In PA, they did privatize many of the DMV functions, but I had to deal with them when I first moved here. I think Comcast is paying the DMV so it can look less than evil by comparison.

  2. Obviously privatization has benefits in some cases. But where’s the competition? Will different toll lanes be operated by different companies? It feels like most privatization ends in a monopsony situation, where there is no competition to spur improved service or lower cost.
    Here in Washington state, the typical DMV line lasts 45 minutes even at peak time. There are no extraneous employees in the office. Good public services are a function of good government; you need a governor who’s elected on a platform of making the DMV suck less. If union work rules are partially to blame for DMV suckage, then my guess is that things will get better … for a brief period of time.

  3. I’ve noticed that about the DMV in Washington State, polite, fairly efficient, nothing much to complain about. But, I’ve never been sure whether it’s about good government or the people or local effects. In WA, there’s a surface politeness that prevents some of the ugliness that happens (say in NY, or DC) in interacting with the DMV. And, the less stressed the system is (fewer poor people, fewer people who aren’t prepared, fewer people period), the less likely the experience is to be bad.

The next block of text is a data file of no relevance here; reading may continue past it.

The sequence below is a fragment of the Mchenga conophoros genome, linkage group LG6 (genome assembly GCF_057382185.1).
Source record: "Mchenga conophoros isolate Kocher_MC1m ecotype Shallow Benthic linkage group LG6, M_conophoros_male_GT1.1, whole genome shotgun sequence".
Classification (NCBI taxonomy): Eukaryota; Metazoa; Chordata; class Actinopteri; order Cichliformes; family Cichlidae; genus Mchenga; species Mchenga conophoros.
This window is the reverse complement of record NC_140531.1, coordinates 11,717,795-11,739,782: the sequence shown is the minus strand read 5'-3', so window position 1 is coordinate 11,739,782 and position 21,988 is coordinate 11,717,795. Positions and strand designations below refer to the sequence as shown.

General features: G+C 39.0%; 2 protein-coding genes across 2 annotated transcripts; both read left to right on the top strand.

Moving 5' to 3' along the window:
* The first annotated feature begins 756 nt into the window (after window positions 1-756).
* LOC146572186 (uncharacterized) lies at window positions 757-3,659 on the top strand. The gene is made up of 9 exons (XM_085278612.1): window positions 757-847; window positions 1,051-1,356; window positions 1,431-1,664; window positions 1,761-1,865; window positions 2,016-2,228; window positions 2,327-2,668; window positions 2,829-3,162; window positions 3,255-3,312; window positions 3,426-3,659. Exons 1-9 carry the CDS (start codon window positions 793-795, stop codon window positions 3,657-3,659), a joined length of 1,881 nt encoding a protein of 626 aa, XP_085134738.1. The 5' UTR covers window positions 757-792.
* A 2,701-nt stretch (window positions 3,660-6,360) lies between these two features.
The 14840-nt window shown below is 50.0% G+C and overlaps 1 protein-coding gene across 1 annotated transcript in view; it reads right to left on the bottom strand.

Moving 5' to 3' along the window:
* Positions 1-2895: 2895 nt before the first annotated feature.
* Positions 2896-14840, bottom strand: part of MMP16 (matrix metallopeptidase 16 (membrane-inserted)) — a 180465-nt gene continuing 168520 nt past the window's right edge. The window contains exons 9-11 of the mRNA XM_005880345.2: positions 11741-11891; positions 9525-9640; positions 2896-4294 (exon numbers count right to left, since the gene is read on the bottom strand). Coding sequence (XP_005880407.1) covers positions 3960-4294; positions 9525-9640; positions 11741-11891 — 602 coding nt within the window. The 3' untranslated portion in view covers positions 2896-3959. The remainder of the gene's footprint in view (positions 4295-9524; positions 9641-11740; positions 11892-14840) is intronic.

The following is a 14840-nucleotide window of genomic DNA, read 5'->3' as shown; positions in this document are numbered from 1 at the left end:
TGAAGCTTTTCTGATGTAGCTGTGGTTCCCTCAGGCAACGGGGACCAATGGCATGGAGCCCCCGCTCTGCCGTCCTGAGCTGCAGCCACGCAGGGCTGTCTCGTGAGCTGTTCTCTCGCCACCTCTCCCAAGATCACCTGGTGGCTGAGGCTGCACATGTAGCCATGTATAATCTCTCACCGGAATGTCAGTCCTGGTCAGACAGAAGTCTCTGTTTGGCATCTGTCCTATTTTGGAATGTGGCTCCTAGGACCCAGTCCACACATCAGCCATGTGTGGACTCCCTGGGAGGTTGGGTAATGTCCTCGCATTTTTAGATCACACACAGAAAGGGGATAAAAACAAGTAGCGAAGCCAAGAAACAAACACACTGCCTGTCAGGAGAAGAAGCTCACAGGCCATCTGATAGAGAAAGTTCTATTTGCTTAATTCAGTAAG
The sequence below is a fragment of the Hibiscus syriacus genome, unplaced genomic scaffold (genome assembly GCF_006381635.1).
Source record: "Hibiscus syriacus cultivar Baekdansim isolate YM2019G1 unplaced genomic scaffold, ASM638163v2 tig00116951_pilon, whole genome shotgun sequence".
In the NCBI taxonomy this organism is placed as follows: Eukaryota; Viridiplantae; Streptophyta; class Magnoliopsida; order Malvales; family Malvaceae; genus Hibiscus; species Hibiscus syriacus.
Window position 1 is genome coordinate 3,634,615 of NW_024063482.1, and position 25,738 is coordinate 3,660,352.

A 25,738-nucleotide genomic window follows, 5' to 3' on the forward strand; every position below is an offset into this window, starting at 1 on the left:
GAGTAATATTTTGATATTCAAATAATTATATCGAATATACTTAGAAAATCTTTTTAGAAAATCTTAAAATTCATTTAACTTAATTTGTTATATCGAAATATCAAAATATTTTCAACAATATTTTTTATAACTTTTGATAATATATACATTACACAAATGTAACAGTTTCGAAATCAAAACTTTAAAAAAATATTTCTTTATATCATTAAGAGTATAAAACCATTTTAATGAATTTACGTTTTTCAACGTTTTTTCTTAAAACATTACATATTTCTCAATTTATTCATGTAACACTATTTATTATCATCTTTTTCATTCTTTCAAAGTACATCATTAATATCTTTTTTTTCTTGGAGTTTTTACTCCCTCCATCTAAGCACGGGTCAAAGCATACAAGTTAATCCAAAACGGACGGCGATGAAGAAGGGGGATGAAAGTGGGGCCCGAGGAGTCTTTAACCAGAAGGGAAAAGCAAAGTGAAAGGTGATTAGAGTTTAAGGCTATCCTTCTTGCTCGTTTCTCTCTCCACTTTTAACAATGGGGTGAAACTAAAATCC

So, I’ve never figured out why things are better here, and am wary of attributing it to good government (though I might be wrong, which would be lovely, ’cause then DMV’s could be fixed everywhere).

  4. I’m a quite conservative and have loved every clip of Christie I have seen. I grew up in PA and the one part of Christie’s privatization proposals that I don’t like on a sentimental level is the privatizing of state parks. I just want state parks to retain their drab and rustic appearances. I worry that privatizing them will lead to flashier concession stands and crap like that.

  5. “I just want state parks to retain their drab and rustic appearances.”
    That’s a weird rationale.
    Me, I want state parks to remain under the ownership of the state because I believe in truly public lands. Doesn’t anyone believe in public lands and public spaces any more?